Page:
*Watch for crop maturity, stand assessments, weed escapes, nutrient deficiencies, lodging issues
*Evaluate established legume stands for approximate days until harvest
*Monitor potato leafhopper, foliar, systemic and crown rot diseases.
*Monitor new seedings for potato leafhopper, pythium blight, phytopthora root rot.
*Monitor grain fields for growth stage, disease and lodging issues, grain maturity, harvest timing
*Record diseases present, location and types of weed escapes
*Make sure grain storage bins are cleaned and repaired before storing new grain to avoid insect pests.
*Do not add new grain to last year’s grain in storage bins. This can cause insect pests to infest new grain in the old grain was infested.
*Monitor for mid-season corn pests including European corn borer, corn rootworm, western bean cutworm, slugs, foliar diseases such as northern corn leaf blight and gray leaf spot, weed issues, nutrient deficiencies, vertebrate damage.
*Monitor for crop growth stage, soybean aphid, defoliators, foliar diseases, white mold, weed issues, vertebrate damage
*Check water sources, mend fences as needed.
*Check crop growth, clip pastures between grazing as needed
*Monitor for invasive species, plants harmful to livestock
* Check stored grain bins for temperature, moisture and signs of mold and insects. Aerate, core, transfer grain or treat as necessary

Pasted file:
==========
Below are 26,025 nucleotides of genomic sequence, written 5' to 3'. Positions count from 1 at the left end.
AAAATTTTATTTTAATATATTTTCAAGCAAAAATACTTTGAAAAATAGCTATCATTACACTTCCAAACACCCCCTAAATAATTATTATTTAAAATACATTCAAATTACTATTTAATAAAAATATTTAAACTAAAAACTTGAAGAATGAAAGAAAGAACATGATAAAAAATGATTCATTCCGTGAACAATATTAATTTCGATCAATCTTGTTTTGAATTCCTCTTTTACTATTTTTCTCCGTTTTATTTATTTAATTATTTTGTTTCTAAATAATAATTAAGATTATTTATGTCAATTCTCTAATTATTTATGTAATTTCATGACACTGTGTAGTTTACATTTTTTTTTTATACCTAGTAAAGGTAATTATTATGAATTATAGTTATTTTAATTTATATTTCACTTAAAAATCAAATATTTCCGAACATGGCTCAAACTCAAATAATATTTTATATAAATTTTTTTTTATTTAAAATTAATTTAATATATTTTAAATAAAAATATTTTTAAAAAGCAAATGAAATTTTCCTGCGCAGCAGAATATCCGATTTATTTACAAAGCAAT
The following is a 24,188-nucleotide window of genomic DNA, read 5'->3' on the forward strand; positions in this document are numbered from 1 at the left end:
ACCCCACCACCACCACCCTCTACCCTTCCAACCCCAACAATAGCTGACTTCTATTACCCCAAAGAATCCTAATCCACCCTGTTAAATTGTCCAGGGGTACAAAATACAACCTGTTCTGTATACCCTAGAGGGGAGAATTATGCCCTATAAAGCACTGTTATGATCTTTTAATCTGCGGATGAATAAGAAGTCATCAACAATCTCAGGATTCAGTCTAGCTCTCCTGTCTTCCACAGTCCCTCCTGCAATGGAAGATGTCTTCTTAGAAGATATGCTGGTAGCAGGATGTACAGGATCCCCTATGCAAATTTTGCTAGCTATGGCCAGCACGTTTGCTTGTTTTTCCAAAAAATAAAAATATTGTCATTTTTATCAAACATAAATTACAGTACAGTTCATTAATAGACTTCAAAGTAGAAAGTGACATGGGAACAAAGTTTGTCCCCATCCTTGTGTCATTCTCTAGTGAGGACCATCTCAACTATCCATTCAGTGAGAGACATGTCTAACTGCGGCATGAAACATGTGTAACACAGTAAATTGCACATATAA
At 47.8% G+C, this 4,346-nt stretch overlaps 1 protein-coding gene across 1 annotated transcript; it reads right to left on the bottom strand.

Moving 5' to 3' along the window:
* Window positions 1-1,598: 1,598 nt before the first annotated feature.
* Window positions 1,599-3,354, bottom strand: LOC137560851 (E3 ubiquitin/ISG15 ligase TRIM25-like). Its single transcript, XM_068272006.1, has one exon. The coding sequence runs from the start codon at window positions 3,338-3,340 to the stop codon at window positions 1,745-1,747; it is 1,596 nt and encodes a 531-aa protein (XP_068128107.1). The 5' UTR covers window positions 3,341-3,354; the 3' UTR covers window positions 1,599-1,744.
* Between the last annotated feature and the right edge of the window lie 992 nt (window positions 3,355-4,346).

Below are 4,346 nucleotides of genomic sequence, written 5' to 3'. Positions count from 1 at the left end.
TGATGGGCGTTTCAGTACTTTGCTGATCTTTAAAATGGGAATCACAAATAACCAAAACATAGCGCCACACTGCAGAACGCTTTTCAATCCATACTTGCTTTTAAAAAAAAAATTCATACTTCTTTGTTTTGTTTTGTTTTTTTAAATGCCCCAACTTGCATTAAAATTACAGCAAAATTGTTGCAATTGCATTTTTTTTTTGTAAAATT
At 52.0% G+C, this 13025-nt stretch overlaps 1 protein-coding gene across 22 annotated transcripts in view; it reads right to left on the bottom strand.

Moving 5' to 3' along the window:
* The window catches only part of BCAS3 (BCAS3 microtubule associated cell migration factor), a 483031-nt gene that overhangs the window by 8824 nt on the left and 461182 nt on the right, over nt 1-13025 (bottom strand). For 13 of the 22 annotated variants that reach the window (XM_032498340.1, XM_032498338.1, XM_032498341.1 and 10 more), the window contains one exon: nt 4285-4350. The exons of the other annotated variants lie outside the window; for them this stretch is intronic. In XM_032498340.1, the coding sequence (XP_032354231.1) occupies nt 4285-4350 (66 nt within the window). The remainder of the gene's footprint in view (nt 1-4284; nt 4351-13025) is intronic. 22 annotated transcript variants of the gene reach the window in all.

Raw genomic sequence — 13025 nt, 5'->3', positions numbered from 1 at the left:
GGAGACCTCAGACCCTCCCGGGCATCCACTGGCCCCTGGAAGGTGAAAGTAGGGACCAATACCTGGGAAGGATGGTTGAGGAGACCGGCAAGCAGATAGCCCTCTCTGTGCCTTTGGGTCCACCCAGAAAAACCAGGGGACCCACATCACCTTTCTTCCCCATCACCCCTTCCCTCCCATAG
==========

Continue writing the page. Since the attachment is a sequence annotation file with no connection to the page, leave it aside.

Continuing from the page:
* Clean and disinfect empty storage bins in preparation for grain harvest
*Check forage allocation and anticipate feed program adjustments as forages from previous year are used up
*Mow around storage bins and facility to minimize pest hiding places
Dairy Cattle Barn Fly Management:
*Monitor animals and barn area for house fly, stable fly and other pest management needs including presence of rodents and birds.
*Check facilities for favorable fly breeding conditions: (organic matter + moisture): leaks in watering systems, roof gutters for leaks and potential overspill, drainage,
*Sanitation, sanitation, sanitation – clean animal resting areas, feed troughs, minimize source of moist organic matter i.e. fly breeding areas in barn and in adjacent animal loafing yard
* Continue fly monitoring: install “3X5″ index card fly speck monitoring cards throughout barn
*Use, replenish, replace fly management materials: sticky fly tapes/ribbons, insecticide baits, natural enemies (parasitoids), fly population monitoring (3 x 5) spot cards
*Consider purchase and release of Muscidifurax raptor and/or M. raptorellus natural enemies of house and stable fly pupae.
Dairy Cattle on Pasture:
*Monitor animals for presence of face flies, horn flies and stable flies. Action guidelines: face flies (average 10 per animal face), horn flies (average 50 / dairy per animal side, 200 / beef cattle per animal side), stable flies average 10 per animal (all four legs)
*Check feed bunk / water source locations for signs of stable fly breeding (moist undisturbed organic matter – spilled feed, round bales, etc.), minimize source of moist organic matter i.e. fly breeding areas in barn and in adjacent animal exercise yard.
*Check pasture for forage quality / quantity, rotate as appropriate
*Check pasture for vegetation poisonous to livestock
*Consider use of pasture fly traps to help reduce deer, horse and stable fly populations